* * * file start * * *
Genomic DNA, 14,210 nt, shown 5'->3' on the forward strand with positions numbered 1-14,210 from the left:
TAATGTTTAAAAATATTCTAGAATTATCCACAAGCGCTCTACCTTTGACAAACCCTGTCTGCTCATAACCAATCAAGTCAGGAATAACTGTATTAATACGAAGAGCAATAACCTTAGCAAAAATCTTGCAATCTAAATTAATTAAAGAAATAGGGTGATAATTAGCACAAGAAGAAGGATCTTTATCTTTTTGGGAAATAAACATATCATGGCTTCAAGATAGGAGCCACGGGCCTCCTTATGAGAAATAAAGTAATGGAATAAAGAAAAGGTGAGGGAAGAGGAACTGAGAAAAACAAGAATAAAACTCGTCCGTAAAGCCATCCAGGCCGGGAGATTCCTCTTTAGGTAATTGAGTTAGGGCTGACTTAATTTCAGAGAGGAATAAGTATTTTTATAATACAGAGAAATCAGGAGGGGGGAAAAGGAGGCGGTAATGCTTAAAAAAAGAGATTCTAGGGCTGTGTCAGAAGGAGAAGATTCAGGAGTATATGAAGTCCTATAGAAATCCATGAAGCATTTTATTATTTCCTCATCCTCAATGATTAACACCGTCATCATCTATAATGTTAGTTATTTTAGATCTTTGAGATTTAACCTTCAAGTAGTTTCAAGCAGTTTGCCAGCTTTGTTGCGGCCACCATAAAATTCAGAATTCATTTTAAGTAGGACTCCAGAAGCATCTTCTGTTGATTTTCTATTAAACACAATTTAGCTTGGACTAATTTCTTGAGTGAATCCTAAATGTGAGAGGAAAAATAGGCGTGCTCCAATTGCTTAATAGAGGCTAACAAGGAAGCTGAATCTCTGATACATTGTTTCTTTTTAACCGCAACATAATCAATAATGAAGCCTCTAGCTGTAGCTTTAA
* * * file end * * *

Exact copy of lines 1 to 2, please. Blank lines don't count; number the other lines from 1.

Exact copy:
Genomic DNA, 14,210 nt, shown 5'->3' on the forward strand with positions numbered 1-14,210 from the left:
TAATGTTTAAAAATATTCTAGAATTATCCACAAGCGCTCTACCTTTGACAAACCCTGTCTGCTCATAACCAATCAAGTCAGGAATAACTGTATTAATACGAAGAGCAATAACCTTAGCAAAAATCTTGCAATCTAAATTAATTAAAGAAATAGGGTGATAATTAGCACAAGAAGAAGGATCTTTATCTTTTTGGGAAATAAACATATCATGGCTTCAAGATAGGAGCCACGGGCCTCCTTATGAGAAATAAAGTAATGGAATAAAGAAAAGGTGAGGGAAGAGGAACTGAGAAAAACAAGAATAAAACTCGTCCGTAAAGCCATCCAGGCCGGGAGATTCCTCTTTAGGTAATTGAGTTAGGGCTGACTTAATTTCAGAGAGGAATAAGTATTTTTATAATACAGAGAAATCAGGAGGGGGGAAAAGGAGGCGGTAATGCTTAAAAAAAGAGATTCTAGGGCTGTGTCAGAAGGAGAAGATTCAGGAGTATATGAAGTCCTATAGAAATCCATGAAGCATTTTATTATTTCCTCATCCTCAATGATTAACACCGTCATCATCTATAATGTTAGTTATTTTAGATCTTTGAGATTTAACCTTCAAGTAGTTTCAAGCAGTTTGCCAGCTTTGTTGCGGCCACCATAAAATTCAGAATTCATTTTAAGTAGGACTCCAGAAGCATCTTCTGTTGATTTTCTATTAAACACAATTTAGCTTGGACTAATTTCTTGAGTGAATCCTAAATGTGAGAGGAAAAATAGGCGTGCTCCAATTGCTTAATAGAGGCTAACAAGGAAGCTGAATCTCTGATACATTGTTTCTTTTTAACCGCAACATAATCAATAATGAAGCCTCTAGCTGTAGCTTTAA